By @Aleyn Merchand, a food tour guide at Puebla de Ensueño
Remember when you were a teenager? Were you a fussy eater? I sure was!
My mom and I migrated to Chicago when I was 6, and just before I turned 16, she suddenly moved us back to Puebla, Mexico. My culture shock was especially evident in the food. In the States I basically stuck to school lunches and the basics of Mexican food: red rice, beans, and some variety of meat with vegetables stew. Nothing exciting. On my first visit to a Mexican market with my sister, I almost threw up at the sight of chickens being plucked, cut, and stacked into breasts, thighs, drumsticks, gizzards, and so on.
In Puebla, I ate my mom’s or sister’s home-cooked meals most of the time, yet it still took my stomach a good 3 months to learn how to digest authentic Mexican cooking. But even past that initial stage, I was still a willful, unadventurous eater. It wasn’t until my late 20s, when I started dating my husband, that I was introduced to maguey worms, ant larvae, pulque, all kinds of innards from heart to brains, and my now personal favorite, Huitlacoche (not a week goes by that I don’t make it at home in quesadillas or in a creamy soup).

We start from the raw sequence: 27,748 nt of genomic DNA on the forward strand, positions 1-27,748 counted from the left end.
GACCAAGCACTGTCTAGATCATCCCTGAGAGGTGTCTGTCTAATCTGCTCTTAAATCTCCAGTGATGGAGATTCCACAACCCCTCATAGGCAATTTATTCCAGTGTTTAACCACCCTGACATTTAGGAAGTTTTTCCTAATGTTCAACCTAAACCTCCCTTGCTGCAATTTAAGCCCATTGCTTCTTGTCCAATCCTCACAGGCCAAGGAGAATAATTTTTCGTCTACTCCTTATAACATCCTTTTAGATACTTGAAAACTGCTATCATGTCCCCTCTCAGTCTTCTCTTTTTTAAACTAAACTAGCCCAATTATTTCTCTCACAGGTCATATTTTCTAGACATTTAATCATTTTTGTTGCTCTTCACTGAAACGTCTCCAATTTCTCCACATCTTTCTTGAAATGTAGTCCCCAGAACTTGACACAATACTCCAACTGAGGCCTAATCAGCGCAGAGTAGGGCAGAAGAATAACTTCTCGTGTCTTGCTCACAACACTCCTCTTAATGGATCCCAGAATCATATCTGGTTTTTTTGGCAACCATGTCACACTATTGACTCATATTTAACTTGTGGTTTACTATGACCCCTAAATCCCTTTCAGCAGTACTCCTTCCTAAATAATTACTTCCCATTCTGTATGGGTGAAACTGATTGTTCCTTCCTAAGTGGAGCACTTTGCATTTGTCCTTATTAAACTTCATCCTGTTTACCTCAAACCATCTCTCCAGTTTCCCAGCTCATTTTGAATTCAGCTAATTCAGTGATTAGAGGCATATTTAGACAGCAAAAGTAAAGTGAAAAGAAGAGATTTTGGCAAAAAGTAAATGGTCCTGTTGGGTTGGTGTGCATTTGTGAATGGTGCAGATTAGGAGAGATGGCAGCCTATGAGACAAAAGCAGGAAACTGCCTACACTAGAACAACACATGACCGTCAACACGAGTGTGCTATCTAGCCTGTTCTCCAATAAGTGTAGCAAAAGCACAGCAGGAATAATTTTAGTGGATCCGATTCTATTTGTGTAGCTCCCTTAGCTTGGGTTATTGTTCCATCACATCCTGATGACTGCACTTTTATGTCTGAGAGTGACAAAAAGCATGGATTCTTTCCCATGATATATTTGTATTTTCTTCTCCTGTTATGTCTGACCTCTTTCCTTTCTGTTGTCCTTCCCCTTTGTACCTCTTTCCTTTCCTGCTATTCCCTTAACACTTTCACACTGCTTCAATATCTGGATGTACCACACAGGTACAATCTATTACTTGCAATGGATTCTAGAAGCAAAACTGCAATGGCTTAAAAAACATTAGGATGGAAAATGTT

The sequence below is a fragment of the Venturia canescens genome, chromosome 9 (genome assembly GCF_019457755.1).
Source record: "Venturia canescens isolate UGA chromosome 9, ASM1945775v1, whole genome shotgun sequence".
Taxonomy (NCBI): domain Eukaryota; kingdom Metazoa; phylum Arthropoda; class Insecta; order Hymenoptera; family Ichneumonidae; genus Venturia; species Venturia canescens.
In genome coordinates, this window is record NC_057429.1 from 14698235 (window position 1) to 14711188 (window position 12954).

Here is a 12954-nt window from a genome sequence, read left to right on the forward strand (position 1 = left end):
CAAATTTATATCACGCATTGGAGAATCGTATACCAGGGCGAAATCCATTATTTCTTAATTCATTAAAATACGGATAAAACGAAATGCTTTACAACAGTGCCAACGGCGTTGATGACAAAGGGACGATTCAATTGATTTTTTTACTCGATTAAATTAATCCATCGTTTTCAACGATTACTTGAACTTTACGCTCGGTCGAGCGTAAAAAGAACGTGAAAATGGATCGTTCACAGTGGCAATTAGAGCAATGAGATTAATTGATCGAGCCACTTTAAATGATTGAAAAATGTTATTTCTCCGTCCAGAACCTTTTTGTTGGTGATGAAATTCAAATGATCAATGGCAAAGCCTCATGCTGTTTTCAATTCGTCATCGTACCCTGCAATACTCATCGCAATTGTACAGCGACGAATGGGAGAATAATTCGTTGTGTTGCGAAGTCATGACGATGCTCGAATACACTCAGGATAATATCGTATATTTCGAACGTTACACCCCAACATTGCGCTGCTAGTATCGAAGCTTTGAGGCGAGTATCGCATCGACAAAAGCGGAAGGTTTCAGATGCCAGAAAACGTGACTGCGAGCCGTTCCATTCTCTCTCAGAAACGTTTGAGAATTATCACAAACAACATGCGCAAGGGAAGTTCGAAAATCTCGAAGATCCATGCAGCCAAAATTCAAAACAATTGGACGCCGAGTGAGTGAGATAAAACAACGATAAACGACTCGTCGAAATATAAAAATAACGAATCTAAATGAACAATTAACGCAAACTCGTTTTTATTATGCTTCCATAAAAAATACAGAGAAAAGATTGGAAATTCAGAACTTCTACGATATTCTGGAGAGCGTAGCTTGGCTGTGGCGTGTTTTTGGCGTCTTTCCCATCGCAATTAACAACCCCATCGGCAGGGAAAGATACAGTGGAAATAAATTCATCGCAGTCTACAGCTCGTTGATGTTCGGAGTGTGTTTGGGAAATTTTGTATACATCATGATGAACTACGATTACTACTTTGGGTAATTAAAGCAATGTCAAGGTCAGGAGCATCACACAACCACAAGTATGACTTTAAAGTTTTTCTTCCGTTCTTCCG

And the more I tasted, the more adventurous I became. I’ve racked up frequent-foodie miles by tasting local dishes in several countries: duck sweetbreads, and mussels in white wine in France, Roman-style tripe, a cow stomach sandwich called Lampredotto in Florence, and squid ink pasta in Venice, blood sausage in Germany, and tongue tacos at a street stall after a night of partying in Mexico.
A self-taught cook and self-proclaimed foodie, I now run food tours in Puebla, where I navigate the market like a pro and encourage tourists to try anything from crickets with lime, to crispy pork skin fresh out of the deep fryer.
Take one of our Culinary Tours and I promise you´ll love the food and the fun stories I can share with you!